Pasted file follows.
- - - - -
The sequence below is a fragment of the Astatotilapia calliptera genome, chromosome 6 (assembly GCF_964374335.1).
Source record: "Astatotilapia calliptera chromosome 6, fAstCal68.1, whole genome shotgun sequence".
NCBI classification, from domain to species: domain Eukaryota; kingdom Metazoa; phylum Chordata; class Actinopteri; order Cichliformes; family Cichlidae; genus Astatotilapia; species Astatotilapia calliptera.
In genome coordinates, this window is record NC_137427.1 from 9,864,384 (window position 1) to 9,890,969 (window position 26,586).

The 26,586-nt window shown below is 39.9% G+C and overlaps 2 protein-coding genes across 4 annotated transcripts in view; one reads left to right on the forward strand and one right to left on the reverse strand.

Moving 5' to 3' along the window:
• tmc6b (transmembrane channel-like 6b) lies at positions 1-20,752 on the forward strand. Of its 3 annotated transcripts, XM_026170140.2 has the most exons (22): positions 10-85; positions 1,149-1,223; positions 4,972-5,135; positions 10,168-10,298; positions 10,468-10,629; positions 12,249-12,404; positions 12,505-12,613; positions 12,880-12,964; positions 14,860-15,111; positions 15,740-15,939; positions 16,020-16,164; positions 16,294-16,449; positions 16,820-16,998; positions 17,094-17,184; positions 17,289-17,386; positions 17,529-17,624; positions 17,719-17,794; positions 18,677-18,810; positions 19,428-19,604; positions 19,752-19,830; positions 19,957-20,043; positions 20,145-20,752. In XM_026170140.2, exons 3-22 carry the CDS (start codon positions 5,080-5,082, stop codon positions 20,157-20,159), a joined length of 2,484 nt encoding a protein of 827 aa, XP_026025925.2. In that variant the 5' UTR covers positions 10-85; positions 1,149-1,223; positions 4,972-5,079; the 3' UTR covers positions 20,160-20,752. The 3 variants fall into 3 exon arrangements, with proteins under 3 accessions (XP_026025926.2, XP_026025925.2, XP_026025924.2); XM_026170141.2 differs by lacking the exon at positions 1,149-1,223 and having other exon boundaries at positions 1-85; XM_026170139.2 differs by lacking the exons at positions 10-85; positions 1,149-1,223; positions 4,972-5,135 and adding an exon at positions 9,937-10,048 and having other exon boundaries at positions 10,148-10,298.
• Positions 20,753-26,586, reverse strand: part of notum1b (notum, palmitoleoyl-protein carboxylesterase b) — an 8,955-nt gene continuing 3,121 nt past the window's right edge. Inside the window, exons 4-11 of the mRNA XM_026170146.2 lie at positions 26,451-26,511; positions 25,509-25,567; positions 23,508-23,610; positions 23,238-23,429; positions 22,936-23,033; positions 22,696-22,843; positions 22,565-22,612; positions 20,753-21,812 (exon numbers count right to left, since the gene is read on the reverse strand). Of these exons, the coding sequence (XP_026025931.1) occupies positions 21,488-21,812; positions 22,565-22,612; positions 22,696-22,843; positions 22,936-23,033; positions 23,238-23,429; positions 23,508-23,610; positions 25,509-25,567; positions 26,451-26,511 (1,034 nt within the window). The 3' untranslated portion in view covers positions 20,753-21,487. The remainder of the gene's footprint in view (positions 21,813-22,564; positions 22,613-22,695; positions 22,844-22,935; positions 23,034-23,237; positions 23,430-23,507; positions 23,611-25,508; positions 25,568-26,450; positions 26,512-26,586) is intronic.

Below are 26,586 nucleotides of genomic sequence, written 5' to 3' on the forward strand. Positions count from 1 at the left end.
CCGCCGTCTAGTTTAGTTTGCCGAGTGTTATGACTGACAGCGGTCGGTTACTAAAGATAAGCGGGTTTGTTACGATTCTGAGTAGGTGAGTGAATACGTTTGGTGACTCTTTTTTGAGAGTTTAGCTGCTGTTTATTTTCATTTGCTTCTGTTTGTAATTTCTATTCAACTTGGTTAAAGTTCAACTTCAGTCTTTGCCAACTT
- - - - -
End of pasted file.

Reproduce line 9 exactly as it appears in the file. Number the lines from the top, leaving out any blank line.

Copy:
Below are 26,586 nucleotides of genomic sequence, written 5' to 3' on the forward strand. Positions count from 1 at the left end.